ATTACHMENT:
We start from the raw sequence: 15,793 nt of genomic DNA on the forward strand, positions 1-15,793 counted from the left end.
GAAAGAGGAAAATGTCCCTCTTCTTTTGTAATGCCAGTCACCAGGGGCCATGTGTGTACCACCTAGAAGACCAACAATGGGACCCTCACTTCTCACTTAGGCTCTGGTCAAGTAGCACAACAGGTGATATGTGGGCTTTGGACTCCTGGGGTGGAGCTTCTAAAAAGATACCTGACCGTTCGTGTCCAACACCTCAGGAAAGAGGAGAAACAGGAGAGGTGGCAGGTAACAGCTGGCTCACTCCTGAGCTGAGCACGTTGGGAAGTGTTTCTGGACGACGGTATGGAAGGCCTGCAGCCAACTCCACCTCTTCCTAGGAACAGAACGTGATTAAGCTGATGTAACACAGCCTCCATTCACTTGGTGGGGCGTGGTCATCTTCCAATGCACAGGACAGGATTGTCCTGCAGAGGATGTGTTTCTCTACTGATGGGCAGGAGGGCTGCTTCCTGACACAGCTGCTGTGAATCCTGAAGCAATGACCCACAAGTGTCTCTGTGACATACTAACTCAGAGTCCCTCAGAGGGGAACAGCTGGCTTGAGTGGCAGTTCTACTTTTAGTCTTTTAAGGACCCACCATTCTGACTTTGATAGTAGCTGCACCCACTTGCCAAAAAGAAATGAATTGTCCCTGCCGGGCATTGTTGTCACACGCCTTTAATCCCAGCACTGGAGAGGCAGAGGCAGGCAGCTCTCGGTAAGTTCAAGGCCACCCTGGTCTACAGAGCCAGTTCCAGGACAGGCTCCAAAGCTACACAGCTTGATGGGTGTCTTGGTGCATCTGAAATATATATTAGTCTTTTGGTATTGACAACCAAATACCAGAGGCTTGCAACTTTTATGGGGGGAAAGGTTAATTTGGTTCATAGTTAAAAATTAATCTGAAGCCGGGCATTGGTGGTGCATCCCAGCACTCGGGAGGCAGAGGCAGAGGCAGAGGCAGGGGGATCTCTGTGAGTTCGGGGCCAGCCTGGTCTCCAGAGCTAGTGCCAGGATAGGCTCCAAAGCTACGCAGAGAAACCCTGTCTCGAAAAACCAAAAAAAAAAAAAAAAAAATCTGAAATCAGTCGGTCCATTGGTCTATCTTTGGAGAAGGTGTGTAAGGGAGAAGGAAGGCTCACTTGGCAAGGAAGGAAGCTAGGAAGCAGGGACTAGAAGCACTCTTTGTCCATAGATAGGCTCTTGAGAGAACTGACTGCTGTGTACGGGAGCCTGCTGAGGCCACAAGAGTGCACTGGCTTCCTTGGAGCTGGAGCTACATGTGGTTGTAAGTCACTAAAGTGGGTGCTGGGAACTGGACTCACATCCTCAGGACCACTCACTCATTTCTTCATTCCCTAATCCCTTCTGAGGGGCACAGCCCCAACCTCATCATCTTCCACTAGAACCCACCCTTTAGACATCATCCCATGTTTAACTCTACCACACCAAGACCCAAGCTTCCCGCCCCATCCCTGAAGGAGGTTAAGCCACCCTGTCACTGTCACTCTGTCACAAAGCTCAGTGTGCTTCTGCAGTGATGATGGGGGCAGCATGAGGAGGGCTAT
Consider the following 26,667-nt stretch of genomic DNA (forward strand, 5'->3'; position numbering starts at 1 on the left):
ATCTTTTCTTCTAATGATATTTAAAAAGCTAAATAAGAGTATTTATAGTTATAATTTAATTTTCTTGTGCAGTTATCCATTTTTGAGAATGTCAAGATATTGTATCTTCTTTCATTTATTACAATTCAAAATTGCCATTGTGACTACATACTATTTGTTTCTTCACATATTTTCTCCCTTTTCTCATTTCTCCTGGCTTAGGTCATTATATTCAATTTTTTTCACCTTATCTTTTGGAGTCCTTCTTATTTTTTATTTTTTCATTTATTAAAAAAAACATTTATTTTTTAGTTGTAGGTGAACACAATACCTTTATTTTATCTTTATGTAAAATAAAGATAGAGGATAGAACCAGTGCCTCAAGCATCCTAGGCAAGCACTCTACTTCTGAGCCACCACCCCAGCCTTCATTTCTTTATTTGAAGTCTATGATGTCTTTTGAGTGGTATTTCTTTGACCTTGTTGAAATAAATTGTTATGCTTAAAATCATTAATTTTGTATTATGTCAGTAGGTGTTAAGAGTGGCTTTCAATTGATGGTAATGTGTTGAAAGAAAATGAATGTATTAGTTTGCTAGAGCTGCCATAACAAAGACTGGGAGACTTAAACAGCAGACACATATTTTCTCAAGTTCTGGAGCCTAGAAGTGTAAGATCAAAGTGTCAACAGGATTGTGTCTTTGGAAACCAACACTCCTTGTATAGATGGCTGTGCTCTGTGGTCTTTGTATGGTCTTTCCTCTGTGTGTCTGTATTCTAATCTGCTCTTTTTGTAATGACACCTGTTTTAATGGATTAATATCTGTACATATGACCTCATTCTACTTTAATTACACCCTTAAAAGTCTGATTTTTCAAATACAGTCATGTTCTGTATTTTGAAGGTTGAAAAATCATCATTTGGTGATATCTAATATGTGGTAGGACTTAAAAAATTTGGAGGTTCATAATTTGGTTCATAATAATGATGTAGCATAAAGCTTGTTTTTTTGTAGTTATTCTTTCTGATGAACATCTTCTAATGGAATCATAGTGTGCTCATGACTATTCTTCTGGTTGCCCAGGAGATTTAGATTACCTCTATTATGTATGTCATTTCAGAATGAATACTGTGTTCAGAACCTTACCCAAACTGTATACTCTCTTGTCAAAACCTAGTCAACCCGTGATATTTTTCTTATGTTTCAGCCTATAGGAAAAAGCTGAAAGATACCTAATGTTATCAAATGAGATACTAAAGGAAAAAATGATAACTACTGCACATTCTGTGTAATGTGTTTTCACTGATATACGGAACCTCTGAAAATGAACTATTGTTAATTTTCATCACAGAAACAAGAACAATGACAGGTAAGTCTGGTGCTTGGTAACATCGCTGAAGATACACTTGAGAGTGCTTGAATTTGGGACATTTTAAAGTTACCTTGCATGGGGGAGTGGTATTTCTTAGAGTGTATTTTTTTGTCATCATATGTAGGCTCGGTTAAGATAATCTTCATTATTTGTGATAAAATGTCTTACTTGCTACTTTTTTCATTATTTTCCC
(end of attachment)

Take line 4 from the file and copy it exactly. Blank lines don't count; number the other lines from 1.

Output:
ATCTTTTCTTCTAATGATATTTAAAAAGCTAAATAAGAGTATTTATAGTTATAATTTAATTTTCTTGTGCAGTTATCCATTTTTGAGAATGTCAAGATATTGTATCTTCTTTCATTTATTACAATTCAAAATTGCCATTGTGACTACATACTATTTGTTTCTTCACATATTTTCTCCCTTTTCTCATTTCTCCTGGCTTAGGTCATTATATTCAATTTTTTTCACCTTATCTTTTGGAGTCCTTCTTATTTTTTATTTTTTCATTTATTAAAAAAAACATTTATTTTTTAGTTGTAGGTGAACACAATACCTTTATTTTATCTTTATGTAAAATAAAGATAGAGGATAGAACCAGTGCCTCAAGCATCCTAGGCAAGCACTCTACTTCTGAGCCACCACCCCAGCCTTCATTTCTTTATTTGAAGTCTATGATGTCTTTTGAGTGGTATTTCTTTGACCTTGTTGAAATAAATTGTTATGCTTAAAATCATTAATTTTGTATTATGTCAGTAGGTGTTAAGAGTGGCTTTCAATTGATGGTAATGTGTTGAAAGAAAATGAATGTATTAGTTTGCTAGAGCTGCCATAACAAAGACTGGGAGACTTAAACAGCAGACACATATTTTCTCAAGTTCTGGAGCCTAGAAGTGTAAGATCAAAGTGTCAACAGGATTGTGTCTTTGGAAACCAACACTCCTTGTATAGATGGCTGTGCTCTGTGGTCTTTGTATGGTCTTTCCTCTGTGTGTCTGTATTCTAATCTGCTCTTTTTGTAATGACACCTGTTTTAATGGATTAATATCTGTACATATGACCTCATTCTACTTTAATTACACCCTTAAAAGTCTGATTTTTCAAATACAGTCATGTTCTGTATTTTGAAGGTTGAAAAATCATCATTTGGTGATATCTAATATGTGGTAGGACTTAAAAAATTTGGAGGTTCATAATTTGGTTCATAATAATGATGTAGCATAAAGCTTGTTTTTTTGTAGTTATTCTTTCTGATGAACATCTTCTAATGGAATCATAGTGTGCTCATGACTATTCTTCTGGTTGCCCAGGAGATTTAGATTACCTCTATTATGTATGTCATTTCAGAATGAATACTGTGTTCAGAACCTTACCCAAACTGTATACTCTCTTGTCAAAACCTAGTCAACCCGTGATATTTTTCTTATGTTTCAGCCTATAGGAAAAAGCTGAAAGATACCTAATGTTATCAAATGAGATACTAAAGGAAAAAATGATAACTACTGCACATTCTGTGTAATGTGTTTTCACTGATATACGGAACCTCTGAAAATGAACTATTGTTAATTTTCATCACAGAAACAAGAACAATGACAGGTAAGTCTGGTGCTTGGTAACATCGCTGAAGATACACTTGAGAGTGCTTGAATTTGGGACATTTTAAAGTTACCTTGCATGGGGGAGTGGTATTTCTTAGAGTGTATTTTTTTGTCATCATATGTAGGCTCGGTTAAGATAATCTTCATTATTTGTGATAAAATGTCTTACTTGCTACTTTTTTCATTATTTTCCC